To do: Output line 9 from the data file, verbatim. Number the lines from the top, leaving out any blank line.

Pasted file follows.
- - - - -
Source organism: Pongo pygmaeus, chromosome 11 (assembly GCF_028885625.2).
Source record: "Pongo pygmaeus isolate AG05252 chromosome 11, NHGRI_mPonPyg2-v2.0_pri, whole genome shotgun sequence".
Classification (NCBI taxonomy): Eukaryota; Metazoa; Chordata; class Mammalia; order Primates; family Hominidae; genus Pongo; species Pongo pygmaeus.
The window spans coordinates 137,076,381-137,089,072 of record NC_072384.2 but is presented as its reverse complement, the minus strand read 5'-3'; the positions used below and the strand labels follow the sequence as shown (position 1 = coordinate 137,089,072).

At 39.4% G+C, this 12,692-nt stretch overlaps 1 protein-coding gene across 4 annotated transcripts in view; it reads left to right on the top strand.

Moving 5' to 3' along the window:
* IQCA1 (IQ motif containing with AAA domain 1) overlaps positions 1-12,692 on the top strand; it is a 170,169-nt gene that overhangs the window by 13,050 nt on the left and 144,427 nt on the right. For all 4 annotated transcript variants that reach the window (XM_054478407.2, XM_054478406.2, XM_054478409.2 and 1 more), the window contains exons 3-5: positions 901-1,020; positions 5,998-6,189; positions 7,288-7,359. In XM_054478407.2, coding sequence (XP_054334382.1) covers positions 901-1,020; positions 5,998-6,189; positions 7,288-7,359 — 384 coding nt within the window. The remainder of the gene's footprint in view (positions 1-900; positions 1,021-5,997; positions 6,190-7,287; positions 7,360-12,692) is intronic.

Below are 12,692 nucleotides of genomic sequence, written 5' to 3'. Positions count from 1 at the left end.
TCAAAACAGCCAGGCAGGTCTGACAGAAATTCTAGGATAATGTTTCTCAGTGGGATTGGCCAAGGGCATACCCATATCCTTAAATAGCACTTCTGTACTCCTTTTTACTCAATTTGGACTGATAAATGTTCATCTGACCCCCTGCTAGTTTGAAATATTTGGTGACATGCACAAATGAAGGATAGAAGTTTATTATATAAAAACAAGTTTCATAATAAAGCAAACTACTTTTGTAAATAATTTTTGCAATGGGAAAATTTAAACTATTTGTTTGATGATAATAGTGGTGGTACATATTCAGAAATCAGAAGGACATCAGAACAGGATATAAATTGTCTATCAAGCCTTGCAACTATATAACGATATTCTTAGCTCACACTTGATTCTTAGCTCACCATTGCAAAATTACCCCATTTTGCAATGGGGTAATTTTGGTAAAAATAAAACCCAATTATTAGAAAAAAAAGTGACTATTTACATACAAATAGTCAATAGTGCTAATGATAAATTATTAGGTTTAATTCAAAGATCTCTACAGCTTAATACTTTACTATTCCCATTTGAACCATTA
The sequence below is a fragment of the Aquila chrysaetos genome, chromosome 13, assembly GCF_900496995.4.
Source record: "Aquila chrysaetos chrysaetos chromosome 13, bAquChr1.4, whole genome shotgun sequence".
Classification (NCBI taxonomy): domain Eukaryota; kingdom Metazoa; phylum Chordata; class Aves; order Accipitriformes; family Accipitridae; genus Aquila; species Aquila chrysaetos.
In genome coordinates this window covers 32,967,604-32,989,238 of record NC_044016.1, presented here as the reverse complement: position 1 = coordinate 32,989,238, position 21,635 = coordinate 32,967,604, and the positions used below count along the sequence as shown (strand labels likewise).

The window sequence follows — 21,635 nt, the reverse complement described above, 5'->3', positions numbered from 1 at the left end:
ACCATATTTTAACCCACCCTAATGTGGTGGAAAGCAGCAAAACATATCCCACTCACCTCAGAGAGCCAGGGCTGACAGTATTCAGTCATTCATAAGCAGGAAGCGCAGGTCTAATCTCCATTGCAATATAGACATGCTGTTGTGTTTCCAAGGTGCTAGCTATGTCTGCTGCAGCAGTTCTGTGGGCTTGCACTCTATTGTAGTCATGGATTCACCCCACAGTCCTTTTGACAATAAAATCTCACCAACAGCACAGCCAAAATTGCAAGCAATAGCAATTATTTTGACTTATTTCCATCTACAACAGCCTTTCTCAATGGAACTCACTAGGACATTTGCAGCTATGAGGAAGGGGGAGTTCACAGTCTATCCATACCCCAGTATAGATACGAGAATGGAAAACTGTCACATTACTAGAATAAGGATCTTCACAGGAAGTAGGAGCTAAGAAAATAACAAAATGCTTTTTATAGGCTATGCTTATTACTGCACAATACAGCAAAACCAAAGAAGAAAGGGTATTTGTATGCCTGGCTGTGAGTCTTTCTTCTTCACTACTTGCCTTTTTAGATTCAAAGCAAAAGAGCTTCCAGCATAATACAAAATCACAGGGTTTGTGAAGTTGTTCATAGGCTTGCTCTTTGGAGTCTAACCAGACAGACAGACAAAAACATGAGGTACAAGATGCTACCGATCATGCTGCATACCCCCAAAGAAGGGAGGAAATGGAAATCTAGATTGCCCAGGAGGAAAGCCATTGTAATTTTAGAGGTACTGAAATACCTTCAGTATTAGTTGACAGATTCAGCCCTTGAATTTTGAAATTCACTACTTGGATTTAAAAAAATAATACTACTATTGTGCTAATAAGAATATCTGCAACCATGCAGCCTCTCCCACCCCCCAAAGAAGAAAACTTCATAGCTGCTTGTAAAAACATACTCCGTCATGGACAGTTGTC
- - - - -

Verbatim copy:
TCAAAACAGCCAGGCAGGTCTGACAGAAATTCTAGGATAATGTTTCTCAGTGGGATTGGCCAAGGGCATACCCATATCCTTAAATAGCACTTCTGTACTCCTTTTTACTCAATTTGGACTGATAAATGTTCATCTGACCCCCTGCTAGTTTGAAATATTTGGTGACATGCACAAATGAAGGATAGAAGTTTATTATATAAAAACAAGTTTCATAATAAAGCAAACTACTTTTGTAAATAATTTTTGCAATGGGAAAATTTAAACTATTTGTTTGATGATAATAGTGGTGGTACATATTCAGAAATCAGAAGGACATCAGAACAGGATATAAATTGTCTATCAAGCCTTGCAACTATATAACGATATTCTTAGCTCACACTTGATTCTTAGCTCACCATTGCAAAATTACCCCATTTTGCAATGGGGTAATTTTGGTAAAAATAAAACCCAATTATTAGAAAAAAAAGTGACTATTTACATACAAATAGTCAATAGTGCTAATGATAAATTATTAGGTTTAATTCAAAGATCTCTACAGCTTAATACTTTACTATTCCCATTTGAACCATTA